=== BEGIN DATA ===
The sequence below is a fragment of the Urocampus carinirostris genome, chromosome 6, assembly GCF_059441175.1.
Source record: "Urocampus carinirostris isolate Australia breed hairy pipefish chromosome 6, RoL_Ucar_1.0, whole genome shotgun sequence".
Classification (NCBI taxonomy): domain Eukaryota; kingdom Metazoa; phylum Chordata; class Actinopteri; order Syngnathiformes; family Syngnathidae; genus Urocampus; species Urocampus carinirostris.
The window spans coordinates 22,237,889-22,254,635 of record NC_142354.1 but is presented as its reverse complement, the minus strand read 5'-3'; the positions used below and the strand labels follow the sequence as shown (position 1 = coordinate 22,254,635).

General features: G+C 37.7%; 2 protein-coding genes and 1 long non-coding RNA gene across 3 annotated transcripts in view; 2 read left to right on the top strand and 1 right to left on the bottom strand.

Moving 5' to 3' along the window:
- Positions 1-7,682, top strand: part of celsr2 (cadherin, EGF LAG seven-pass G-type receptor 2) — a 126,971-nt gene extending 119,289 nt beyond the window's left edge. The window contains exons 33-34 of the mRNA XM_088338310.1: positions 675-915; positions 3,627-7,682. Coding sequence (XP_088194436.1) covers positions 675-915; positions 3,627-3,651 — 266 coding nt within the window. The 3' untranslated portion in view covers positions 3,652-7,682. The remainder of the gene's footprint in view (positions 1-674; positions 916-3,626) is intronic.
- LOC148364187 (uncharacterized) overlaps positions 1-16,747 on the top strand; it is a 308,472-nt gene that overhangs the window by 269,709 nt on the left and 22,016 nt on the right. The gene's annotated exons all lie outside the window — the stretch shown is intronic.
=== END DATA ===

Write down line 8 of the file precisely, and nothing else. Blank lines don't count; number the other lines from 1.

- LOC148364187 (uncharacterized) overlaps positions 1-16,747 on the top strand; it is a 308,472-nt gene that overhangs the window by 269,709 nt on the left and 22,016 nt on the right. The gene's annotated exons all lie outside the window — the stretch shown is intronic.